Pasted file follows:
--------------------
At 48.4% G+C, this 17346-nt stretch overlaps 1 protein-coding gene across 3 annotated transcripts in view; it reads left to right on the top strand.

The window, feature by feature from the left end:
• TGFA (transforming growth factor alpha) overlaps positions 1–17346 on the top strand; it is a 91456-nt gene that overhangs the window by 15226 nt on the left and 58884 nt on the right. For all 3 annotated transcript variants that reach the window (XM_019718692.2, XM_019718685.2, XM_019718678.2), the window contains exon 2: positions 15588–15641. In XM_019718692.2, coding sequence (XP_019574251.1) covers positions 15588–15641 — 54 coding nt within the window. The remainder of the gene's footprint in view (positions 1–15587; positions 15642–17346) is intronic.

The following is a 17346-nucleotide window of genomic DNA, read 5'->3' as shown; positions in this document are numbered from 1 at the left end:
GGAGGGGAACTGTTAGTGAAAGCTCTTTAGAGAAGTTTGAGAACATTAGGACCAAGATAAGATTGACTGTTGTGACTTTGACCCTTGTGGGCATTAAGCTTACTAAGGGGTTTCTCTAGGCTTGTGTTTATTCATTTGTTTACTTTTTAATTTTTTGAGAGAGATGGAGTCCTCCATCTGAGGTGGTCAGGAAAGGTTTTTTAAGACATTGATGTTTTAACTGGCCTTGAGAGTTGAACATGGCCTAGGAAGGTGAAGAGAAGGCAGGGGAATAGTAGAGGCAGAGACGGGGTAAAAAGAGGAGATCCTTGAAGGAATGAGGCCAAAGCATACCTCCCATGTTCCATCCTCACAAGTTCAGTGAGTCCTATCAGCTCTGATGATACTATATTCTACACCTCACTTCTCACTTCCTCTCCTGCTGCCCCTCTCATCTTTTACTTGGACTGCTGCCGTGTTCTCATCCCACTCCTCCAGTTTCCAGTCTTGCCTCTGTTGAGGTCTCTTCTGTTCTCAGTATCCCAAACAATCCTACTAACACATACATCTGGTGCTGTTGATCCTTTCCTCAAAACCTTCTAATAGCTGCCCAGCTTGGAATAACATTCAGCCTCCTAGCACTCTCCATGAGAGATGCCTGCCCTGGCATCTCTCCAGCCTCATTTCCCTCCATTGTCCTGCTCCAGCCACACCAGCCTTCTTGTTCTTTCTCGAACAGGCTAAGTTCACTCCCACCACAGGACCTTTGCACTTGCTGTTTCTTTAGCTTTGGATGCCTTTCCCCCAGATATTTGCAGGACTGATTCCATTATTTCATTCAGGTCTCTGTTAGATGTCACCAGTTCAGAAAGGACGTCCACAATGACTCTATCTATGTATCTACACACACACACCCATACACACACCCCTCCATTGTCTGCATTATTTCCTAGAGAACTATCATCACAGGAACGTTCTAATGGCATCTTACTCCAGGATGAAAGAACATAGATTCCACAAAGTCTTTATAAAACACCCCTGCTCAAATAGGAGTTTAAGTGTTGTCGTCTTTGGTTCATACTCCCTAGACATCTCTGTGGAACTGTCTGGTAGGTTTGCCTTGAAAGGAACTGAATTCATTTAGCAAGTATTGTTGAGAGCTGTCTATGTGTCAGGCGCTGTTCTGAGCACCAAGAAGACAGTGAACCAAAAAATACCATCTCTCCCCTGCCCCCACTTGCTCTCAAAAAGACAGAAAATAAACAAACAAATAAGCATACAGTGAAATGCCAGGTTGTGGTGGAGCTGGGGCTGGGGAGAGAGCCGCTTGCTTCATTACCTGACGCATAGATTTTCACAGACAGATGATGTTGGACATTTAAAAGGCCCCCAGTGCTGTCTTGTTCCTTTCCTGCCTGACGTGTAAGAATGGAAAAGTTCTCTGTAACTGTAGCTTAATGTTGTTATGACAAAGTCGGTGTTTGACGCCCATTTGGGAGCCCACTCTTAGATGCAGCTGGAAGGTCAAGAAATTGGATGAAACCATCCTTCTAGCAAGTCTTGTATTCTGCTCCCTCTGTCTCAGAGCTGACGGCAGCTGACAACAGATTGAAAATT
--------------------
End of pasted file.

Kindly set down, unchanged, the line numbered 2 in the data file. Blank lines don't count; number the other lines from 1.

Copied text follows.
The window, feature by feature from the left end: